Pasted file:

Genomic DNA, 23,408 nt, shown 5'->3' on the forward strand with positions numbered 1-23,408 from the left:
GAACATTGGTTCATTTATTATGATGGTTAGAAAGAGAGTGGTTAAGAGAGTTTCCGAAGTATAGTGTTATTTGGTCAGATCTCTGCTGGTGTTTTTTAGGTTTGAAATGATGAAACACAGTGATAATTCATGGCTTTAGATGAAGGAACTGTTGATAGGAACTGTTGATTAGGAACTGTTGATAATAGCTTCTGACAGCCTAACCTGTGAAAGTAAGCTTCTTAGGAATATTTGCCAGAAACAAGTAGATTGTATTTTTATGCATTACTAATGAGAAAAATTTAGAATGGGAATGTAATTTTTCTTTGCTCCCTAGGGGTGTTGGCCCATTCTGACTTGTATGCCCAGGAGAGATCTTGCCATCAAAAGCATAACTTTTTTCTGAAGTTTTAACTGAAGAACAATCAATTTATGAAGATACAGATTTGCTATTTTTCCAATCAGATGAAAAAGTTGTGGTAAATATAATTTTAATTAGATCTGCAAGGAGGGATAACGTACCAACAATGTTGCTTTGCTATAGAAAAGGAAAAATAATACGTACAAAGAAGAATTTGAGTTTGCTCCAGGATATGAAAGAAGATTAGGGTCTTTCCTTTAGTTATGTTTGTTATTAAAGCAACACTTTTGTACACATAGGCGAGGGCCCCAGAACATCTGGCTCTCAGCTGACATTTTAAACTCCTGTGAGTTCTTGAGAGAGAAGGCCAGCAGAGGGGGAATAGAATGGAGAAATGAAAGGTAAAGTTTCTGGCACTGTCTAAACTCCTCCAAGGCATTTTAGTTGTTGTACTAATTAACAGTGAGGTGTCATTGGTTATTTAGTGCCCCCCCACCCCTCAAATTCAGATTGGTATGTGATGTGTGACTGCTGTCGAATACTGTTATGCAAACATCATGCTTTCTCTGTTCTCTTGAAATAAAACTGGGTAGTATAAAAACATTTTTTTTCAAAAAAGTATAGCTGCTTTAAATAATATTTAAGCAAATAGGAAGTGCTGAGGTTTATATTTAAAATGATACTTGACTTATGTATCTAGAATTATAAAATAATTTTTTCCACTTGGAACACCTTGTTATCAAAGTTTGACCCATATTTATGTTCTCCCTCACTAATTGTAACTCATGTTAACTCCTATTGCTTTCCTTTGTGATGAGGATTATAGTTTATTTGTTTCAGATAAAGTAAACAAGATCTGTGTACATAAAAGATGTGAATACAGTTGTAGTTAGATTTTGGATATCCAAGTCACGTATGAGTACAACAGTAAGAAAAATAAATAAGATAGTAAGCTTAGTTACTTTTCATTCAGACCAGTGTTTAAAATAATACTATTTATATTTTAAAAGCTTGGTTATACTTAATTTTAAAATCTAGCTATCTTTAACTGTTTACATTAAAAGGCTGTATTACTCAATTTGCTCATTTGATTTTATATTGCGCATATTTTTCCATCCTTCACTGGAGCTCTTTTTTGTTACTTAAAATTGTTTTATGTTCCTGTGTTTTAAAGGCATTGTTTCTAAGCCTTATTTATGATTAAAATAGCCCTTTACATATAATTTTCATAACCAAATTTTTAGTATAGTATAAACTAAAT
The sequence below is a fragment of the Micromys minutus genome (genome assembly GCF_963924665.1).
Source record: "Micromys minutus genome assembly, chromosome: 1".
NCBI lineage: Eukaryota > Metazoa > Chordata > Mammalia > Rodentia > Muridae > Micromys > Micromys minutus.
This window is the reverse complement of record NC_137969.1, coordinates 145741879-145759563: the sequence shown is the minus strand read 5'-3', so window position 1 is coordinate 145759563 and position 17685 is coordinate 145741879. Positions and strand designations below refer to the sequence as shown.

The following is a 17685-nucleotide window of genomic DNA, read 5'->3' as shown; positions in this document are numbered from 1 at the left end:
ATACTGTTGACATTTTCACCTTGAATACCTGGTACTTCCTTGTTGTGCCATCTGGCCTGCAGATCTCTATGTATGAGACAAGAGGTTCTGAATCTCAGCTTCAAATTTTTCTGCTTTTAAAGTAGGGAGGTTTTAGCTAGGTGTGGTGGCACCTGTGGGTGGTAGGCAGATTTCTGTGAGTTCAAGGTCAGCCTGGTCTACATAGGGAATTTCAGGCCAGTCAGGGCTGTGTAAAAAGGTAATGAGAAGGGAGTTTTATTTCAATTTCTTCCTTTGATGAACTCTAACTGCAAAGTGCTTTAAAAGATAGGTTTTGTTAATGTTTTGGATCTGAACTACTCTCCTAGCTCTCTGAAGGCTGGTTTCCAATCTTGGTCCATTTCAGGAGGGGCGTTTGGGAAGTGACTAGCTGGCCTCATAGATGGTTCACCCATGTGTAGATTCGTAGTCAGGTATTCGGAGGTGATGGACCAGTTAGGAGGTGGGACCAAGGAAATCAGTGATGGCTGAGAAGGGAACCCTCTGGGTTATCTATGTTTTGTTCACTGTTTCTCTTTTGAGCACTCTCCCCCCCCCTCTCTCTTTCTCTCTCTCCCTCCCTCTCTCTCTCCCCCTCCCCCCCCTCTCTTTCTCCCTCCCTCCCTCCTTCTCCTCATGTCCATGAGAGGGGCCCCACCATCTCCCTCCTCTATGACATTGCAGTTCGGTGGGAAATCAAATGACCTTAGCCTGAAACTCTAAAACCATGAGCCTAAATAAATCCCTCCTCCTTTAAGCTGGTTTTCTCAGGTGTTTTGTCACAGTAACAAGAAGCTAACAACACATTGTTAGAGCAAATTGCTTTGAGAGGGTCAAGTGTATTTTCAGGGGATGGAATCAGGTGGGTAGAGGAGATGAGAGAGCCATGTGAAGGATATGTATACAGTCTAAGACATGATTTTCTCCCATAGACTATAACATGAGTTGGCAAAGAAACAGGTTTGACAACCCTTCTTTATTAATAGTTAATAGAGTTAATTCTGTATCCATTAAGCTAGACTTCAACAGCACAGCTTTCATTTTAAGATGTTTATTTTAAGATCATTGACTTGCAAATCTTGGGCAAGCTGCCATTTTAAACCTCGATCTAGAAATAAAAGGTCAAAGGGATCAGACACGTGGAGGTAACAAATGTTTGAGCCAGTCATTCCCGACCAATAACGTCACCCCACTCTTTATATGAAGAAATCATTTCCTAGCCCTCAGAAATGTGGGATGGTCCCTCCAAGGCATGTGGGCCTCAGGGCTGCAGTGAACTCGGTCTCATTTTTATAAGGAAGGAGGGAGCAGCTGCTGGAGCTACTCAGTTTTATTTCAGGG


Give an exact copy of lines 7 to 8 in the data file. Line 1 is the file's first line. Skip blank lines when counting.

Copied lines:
The following is a 17685-nucleotide window of genomic DNA, read 5'->3' as shown; positions in this document are numbered from 1 at the left end:
ATACTGTTGACATTTTCACCTTGAATACCTGGTACTTCCTTGTTGTGCCATCTGGCCTGCAGATCTCTATGTATGAGACAAGAGGTTCTGAATCTCAGCTTCAAATTTTTCTGCTTTTAAAGTAGGGAGGTTTTAGCTAGGTGTGGTGGCACCTGTGGGTGGTAGGCAGATTTCTGTGAGTTCAAGGTCAGCCTGGTCTACATAGGGAATTTCAGGCCAGTCAGGGCTGTGTAAAAAGGTAATGAGAAGGGAGTTTTATTTCAATTTCTTCCTTTGATGAACTCTAACTGCAAAGTGCTTTAAAAGATAGGTTTTGTTAATGTTTTGGATCTGAACTACTCTCCTAGCTCTCTGAAGGCTGGTTTCCAATCTTGGTCCATTTCAGGAGGGGCGTTTGGGAAGTGACTAGCTGGCCTCATAGATGGTTCACCCATGTGTAGATTCGTAGTCAGGTATTCGGAGGTGATGGACCAGTTAGGAGGTGGGACCAAGGAAATCAGTGATGGCTGAGAAGGGAACCCTCTGGGTTATCTATGTTTTGTTCACTGTTTCTCTTTTGAGCACTCTCCCCCCCCCTCTCTCTTTCTCTCTCTCCCTCCCTCTCTCTCTCCCCCTCCCCCCCCTCTCTTTCTCCCTCCCTCCCTCCTTCTCCTCATGTCCATGAGAGGGGCCCCACCATCTCCCTCCTCTATGACATTGCAGTTCGGTGGGAAATCAAATGACCTTAGCCTGAAACTCTAAAACCATGAGCCTAAATAAATCCCTCCTCCTTTAAGCTGGTTTTCTCAGGTGTTTTGTCACAGTAACAAGAAGCTAACAACACATTGTTAGAGCAAATTGCTTTGAGAGGGTCAAGTGTATTTTCAGGGGATGGAATCAGGTGGGTAGAGGAGATGAGAGAGCCATGTGAAGGATATGTATACAGTCTAAGACATGATTTTCTCCCATAGACTATAACATGAGTTGGCAAAGAAACAGGTTTGACAACCCTTCTTTATTAATAGTTAATAGAGTTAATTCTGTATCCATTAAGCTAGACTTCAACAGCACAGCTTTCATTTTAAGATGTTTATTTTAAGATCATTGACTTGCAAATCTTGGGCAAGCTGCCATTTTAAACCTCGATCTAGAAATAAAAGGTCAAAGGGATCAGACACGTGGAGGTAACAAATGTTTGAGCCAGTCATTCCCGACCAATAACGTCACCCCACTCTTTATATGAAGAAATCATTTCCTAGCCCTCAGAAATGTGGGATGGTCCCTCCAAGGCATGTGGGCCTCAGGGCTGCAGTGAACTCGGTCTCATTTTTATAAGGAAGGAGGGAGCAGCTGCTGGAGCTACTCAGTTTTATTTCAGGG